The whole evening, the roof of the tent flipped and heaved in the wind.  I felt like I was playing in a lung of a huge sea beast.  A gig in Jonah's whale.  Rumor has it that security around the island is really picking up.   Hueys lowering things into the woods.  Guys with crew cuts and sunglasses dashing around in government cars, military boats patrolling the waters.


The bridge that connects St. Simons to the mainland is also the only road on and off the island.  It is a high bridge with vast views.  It is rumored that the protestors will be on the mainland in Brunswick, a seaport and manufacturing town.  Exhaust and fluid oozing from the different mills there make it the most polluted spot in Georgia, only a half hour from the Florida border.  I theorize that the protestors will be staged in Brunswick at the old drive-in movie theatre near the turn off to the bridge, isolated by miles from the G8 leaders and their entourage.


I wondered how much trouble the waiters and cooks would have getting across that bridge the first week in June.  I hope we're not booked for that event.   I can only imagine being told to unload the van and empty the road cases for a security search.  Will there be anti-aircraft missiles camouflaged in the marsh, cameras on every chlorine tank at every swimming pool?  I should probably bring my passport and brush up on baseball trivia in case I'm grilled to prove I'm an American.  I'm concerned about my sax; the case looks like it has a shoulder-fired rocket launcher in it.  Two horn players in Ray Bans in a dreaded white van wearing a Rasta's expression.  "We're just here for the gig, man."  Sounds like trouble.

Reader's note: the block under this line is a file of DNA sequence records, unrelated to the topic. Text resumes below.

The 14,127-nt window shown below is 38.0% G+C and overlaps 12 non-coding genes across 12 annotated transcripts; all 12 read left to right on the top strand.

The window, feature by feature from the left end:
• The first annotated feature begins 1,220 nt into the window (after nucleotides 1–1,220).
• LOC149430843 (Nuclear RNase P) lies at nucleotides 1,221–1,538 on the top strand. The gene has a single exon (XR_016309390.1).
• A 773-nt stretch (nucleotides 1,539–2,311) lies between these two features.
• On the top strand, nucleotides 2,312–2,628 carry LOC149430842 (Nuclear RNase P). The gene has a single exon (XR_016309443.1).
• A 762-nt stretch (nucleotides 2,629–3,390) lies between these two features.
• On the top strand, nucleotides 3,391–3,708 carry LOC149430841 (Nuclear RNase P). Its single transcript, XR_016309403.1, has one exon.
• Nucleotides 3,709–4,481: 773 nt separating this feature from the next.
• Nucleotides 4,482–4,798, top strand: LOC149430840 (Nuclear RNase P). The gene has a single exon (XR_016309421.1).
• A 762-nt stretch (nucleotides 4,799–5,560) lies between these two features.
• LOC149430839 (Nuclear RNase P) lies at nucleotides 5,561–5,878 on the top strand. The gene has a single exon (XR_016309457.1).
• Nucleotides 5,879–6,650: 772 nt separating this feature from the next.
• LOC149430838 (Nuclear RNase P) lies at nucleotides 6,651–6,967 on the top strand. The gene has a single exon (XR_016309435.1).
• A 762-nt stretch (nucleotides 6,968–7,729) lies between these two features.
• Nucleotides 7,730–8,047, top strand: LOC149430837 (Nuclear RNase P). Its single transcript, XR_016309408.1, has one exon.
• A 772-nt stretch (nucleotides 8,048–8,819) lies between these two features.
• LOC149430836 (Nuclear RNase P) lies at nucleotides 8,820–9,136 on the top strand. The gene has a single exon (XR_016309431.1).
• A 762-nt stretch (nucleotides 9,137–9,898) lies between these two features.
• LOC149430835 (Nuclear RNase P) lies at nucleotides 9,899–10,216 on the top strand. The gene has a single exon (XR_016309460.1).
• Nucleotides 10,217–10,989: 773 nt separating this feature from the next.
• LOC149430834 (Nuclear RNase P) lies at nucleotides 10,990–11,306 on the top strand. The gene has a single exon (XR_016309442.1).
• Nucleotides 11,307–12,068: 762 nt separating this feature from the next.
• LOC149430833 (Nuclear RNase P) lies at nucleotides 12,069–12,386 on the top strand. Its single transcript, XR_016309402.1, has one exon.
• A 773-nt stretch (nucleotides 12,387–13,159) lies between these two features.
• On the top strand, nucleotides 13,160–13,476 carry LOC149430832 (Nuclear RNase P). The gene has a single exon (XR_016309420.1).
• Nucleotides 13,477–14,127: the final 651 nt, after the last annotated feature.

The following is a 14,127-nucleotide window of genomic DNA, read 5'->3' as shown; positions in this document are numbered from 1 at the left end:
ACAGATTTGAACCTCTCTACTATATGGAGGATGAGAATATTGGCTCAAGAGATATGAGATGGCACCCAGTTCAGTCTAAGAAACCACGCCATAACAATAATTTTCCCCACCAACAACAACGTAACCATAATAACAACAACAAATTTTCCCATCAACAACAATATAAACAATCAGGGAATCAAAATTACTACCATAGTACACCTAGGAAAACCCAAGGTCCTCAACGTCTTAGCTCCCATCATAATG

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But for a brief while, the world will be focused on this spot.  Law enforcement from nearby Savannah has been picked to "observe" the protestors in their designated area.  Just to make things even more secure there is a weapons grade nuclear plant about 40 miles away in South Carolina.  And I thought things would be bad at the '96 Olympics when soldiers with automatic weapons were chasing people around.  Well, there was a bomb that went off and disappointed a few people and killed a woman.


Why do people work so hard to get these events hosted in my neck of the woods?  Do they think it will finally show the world we should be a travel destination?  I can only imagine what the press will say about Brunswick.   "She said kiss me where it stinks, so I drove her to Brunswick and I kissed her." I look up at the paper mill smoke stack and know that the wind off the coast will push the sulfur smell away from quaint and charming St. Simons, and even further from its exclusive enclave of Sea Island.  Spanish moss will dangle from the spreading live oaks swaying over the golf courses.


Me, I always use the service entrance and try to make friends with the chefs so I can maybe get a desert slipped to me.  And I always learn the bartender's name.  These are the relevant dignitaries.  What a trip, wailing for the swells.

Copyright 2004 – Phillip Raines


Copyright 2003, 2004, 2005, 2006 - Alan M. Pavlik
The inclusion of any text from others is quotation
for the purpose of illustration and commentary,